Hello, Dolly!

Betty Buckley and the national tour of “Hello, Dolly!”

The revival of “Hello Dolly!” was a smash when it returned to Broadway in 2017, thanks in large part to its star Bette Midler, who played the titular role in the production. And the winner of four Tony Awards continued its success even after the Divine Miss M left, as Broadway icon Bernadette Peters took over the role.

In keeping with the spirit of such acclaimed actresses, when the national tour of “Hello Dolly!” was being cast, the show went with another Broadway legend, bringing in Tony Award-winning Betty Buckley to lead the cast. As Dolly Gallagher Levi, a middle-aged marriage broker in 1880s New York City, she brings out all the goofy charm of Michael Stewart’s book and Jerry Herman’s songs.

Directed by Jerry Zaks, the revival of “Hello, Dolly!” pays tribute to the original work of legendary director/choreographer Gower Champion. The show broke box office records on Broadway and the tour is doing smashing numbers itself. It will stop at the Kennedy Center for a five-week run from June 4 through July 7.

The plot is one that most are familiar with. Wealthy grain merchant Horace Vandergelder hires Dolly to find him a wife, and her choice is an easy one—herself. But that’s not what he had in mind, so she comes up with a madcap plan to trick him into proposing.

Jump--Sean-Burns-Headshot.png

Lewis J. Stadlen plays Horace, while the rest of the spectacular cast includes Analisa Leaming as Irene, Kristen Hahn as Minnie, Nic Rouleau as Cornelius and Sean Burns as Barnaby.

“Barnaby is very naïve and all he knows is work and his best friend Cornelius, and he would do anything for him at any time,” said Burns. “No matter what hijinks the two get into, Barnaby is the best friend someone can have.”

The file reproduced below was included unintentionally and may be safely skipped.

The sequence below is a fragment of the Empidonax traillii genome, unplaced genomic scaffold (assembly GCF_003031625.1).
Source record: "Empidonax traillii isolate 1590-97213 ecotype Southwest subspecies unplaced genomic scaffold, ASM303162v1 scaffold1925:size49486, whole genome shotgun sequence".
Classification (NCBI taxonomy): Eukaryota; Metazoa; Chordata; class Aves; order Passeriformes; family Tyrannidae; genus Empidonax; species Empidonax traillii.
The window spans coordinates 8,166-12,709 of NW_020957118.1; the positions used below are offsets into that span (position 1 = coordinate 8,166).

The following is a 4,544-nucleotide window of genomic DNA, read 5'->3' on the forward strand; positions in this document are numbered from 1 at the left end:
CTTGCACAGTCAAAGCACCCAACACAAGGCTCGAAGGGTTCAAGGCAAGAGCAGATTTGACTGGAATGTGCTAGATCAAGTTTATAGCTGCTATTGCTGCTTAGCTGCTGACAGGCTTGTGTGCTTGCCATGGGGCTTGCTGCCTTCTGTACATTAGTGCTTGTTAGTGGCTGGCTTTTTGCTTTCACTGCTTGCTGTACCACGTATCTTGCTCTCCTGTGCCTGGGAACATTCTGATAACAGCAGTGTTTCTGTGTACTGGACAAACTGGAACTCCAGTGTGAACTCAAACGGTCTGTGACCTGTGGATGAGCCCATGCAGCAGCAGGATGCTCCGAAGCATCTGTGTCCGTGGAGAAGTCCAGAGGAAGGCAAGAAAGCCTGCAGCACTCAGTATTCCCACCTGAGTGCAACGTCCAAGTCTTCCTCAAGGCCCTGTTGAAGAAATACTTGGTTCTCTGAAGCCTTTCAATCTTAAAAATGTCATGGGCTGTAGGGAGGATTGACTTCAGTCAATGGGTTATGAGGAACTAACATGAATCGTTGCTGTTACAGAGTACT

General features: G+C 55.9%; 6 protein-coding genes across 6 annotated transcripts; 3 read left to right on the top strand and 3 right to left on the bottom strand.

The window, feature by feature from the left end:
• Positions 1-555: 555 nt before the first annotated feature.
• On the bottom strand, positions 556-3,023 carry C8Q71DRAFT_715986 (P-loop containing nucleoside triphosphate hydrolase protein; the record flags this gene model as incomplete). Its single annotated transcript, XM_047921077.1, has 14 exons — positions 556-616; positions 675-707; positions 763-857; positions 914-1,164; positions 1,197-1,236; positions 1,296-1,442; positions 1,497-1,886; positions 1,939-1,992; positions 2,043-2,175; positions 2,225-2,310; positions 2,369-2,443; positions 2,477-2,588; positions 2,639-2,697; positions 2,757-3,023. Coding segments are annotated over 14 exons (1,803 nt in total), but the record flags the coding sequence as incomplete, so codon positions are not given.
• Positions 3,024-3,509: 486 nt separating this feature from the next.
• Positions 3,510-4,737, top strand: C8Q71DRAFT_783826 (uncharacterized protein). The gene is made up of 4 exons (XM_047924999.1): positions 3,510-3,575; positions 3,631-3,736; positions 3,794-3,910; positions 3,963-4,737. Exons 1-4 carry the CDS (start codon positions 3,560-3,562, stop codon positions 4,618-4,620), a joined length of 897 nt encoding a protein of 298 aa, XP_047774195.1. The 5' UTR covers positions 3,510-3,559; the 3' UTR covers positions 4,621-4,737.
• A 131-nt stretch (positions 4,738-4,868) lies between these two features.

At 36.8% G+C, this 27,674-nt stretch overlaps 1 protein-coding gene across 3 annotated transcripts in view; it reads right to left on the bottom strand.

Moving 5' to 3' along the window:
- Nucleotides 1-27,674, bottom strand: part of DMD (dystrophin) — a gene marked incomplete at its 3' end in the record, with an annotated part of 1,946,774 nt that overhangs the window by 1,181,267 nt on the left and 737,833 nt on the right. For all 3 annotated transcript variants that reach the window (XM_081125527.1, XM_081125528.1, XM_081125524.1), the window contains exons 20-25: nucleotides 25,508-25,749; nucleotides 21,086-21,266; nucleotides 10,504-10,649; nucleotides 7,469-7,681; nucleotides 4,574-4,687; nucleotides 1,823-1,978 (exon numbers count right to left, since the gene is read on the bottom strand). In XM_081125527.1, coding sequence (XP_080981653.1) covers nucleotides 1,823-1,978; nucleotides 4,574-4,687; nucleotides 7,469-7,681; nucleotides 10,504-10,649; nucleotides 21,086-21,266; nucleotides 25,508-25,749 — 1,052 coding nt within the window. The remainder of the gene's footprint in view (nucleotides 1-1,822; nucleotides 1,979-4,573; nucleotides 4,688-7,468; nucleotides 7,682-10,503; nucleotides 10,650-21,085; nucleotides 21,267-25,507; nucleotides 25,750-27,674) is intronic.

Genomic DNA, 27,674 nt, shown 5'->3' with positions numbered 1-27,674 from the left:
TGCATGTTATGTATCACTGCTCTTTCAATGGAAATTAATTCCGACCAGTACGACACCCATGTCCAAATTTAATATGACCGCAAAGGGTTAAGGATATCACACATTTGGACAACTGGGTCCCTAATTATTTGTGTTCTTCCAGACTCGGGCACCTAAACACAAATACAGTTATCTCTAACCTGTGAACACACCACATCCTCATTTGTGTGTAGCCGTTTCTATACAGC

Burns is no stranger to the D.C. area, having graduated from Catholic University and appearing in “Spring Awakening” at the Keegan Theatre and “Titanic” at Signature Theatre.

“I went to Catholic because it was the only school that would allow me to do musical theater while trying for something else as well, as I definitely want to teach eventually, and it allowed me the chance to do an educational certification program as well,” he said. “I knew I was interested in theater but had never danced. I loved music but wasn’t sure this was something I could do professionally.”

Once he finished school, he moved to New York and soon after was contracted on a Disney cruise line, and that led to even more performing opportunities.

Burns was cast as a replacement for the original Barnaby about a month ago, and the whole process was something of a whirlwind for the actor.

“Within three days of auditioning, I found out I had to leave for about a year,” he said. “I’m embarrassed to say that it was a show I hadn’t known very much about. It’s one of those classics I never saw.”

So, he dove headfirst into research, watching whatever videos of old performance he could find and listening to the soundtrack. Once cast, he rehearsed for six days and then was thrust onto the stage as the tour continued on.

“There’s a lot of silliness that goes on in the show and it’s such a wonderful musical,” he said. “A lot of people forget that the classics can also be funny. There’s so much humor and it all fits together in a weird way.”

Since coming aboard, Burns has been impressed with how incredible the colorful period costumes and set design for the show are.

“There’s a full-size train going across the stage and just enormous set pieces that make the scenes come to life,” he said. “The first time I saw it, I was in awe of the size and spectacle of it all. People at the stage door are also talking about how incredible it is.”

Of course, Burns is honored to be working with Broadway vets Buckley and Stadlen.

“The first week I was here, it was very intimidating to look at their resumes, and it’s very cool to share the stage with people who have had such amazing careers,” he said. “They are both lovely people and it’s nice to watch them, even while in the show. They are both amazing.”

(0) comments

Welcome to the discussion.

Keep it Clean. Please avoid obscene, vulgar, lewd, racist or sexually-oriented language.
PLEASE TURN OFF YOUR CAPS LOCK.
Don't Threaten. Threats of harming another person will not be tolerated.
Be Truthful. Don't knowingly lie about anyone or anything.
Be Nice. No racism, sexism or any sort of -ism that is degrading to another person.
Be Proactive. Use the 'Report' link on each comment to let us know of abusive posts.
Share with Us. We'd love to hear eyewitness accounts, the history behind an article.